Buffer’s email is an example of how a SaaS brand can sell an annual plan by making the content wholly customer-centric. The email talks about how the switch can benefit the customer in terms of costs, as they’re already purchasing a more expensive monthly plan.
4. Customer referral programs
A customer referral program encourages your customers to recommend your products to friends and family directly. Ideally, you want to create a formalized customer referral program using referral software, so you’ll have a way to manage and track your efforts. Plus, it will make the overall experience user-friendly for your customers.
Using the software, you can create trackable referral links for your customers, so it’s much easier for them to refer their friends. These links will record which customers are responsible for each referral, and automatically reward your customers when their referrals are successful.
Starting a referral program, and promoting it to existing customers, should form a vital part of any customer marketing strategy.
Sock brand Bombas provides clear, easy-to-follow instructions on how to sign up for their referral program and get benefits. Customers can sign up simply by clicking the “Refer a Friend” button.
5. Customer-ambassador programs
Customer-ambassador programs are a more focused version of a referral program. Most elements are similar, except that customer ambassadors benefit from specialized training on showcasing your brand on social media (or even offline). Training typically involves social media briefings and a review of brand guidelines.
Customer-ambassadors will engage in social media advocacy where they show how they use and why they love your products (beyond sending referrals). So, for example, they’ll embed brand links on their website or within their social media posts. This works similar to referral links.
You’ll want to invite VIP customers who have purchased or shared the most to be your ambassadors, as they’re the most vested in your brand. The purchase pattern is evidence that they enjoy your products and keep coming to your brand as their first preference.
If you have a referral program, the ambassador program should offer more valuable rewards than the referral program. The ambassador program is a more “exclusive” version of the referral program, after all.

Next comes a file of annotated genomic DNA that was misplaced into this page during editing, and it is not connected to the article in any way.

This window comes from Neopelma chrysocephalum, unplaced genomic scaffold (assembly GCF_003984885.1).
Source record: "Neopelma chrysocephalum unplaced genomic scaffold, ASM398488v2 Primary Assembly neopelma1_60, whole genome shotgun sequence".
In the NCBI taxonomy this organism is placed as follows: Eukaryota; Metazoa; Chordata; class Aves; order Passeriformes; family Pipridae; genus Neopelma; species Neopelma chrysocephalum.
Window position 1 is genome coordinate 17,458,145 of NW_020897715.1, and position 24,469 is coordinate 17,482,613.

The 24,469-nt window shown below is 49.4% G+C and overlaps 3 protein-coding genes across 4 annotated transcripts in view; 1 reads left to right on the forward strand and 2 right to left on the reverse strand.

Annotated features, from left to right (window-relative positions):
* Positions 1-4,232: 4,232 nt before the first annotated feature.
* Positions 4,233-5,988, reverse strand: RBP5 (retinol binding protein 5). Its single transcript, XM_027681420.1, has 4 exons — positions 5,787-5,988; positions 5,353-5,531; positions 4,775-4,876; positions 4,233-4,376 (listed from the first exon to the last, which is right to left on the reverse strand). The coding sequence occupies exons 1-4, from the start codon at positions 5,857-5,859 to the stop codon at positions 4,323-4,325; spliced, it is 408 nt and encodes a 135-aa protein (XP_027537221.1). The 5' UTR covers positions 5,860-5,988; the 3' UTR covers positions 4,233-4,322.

Check out Yelp’s ambassador program below, reserved for their top reviewers.
6. Encouraging user-generated content
User-generated content (UGC) is content that’s created by your customers featuring your brand, which they post on their social media channels. When current customers create user-generated content, they highlight your brand among their friends, family members, and everyone on their network. It’s a simple but effective way to get your brand in front of a new audience with very little marketing spending.
You can encourage user-generated content by asking fans to share branded hashtags and offering to feature the best content on your core business pages with creators’ permission. You can also kick off contests to encourage sharing, where the winner or winners get a valuable prize.
Starbucks deployed a similar content strategy for their #WhiteCupContest campaign. Users were asked to decorate Starbucks cups and share the images on social media. The prize offered was a $300 gift card.
7. Encouraging reviews
Positive reviews are one of the biggest indicators of brand love. You want to make asking for reviews a habit at all the touchpoints of the customer journey. For example, you might ask after a sale, or after customer support helped a customer through a problem or concern.
Reviews also have another benefit in terms of Google rankings. They add to your relevance for customers who are searching for products and services similar to yours.
Ask for reviews when your customers are at their happiest. That’s when they’ve given you some positive comments or if they keep making repeat purchases.
You can automate the process of asking for reviews with email templates that are triggered once a specific action has taken place. Here’s an example from Etsy, requesting a review from a customer right after the item was received: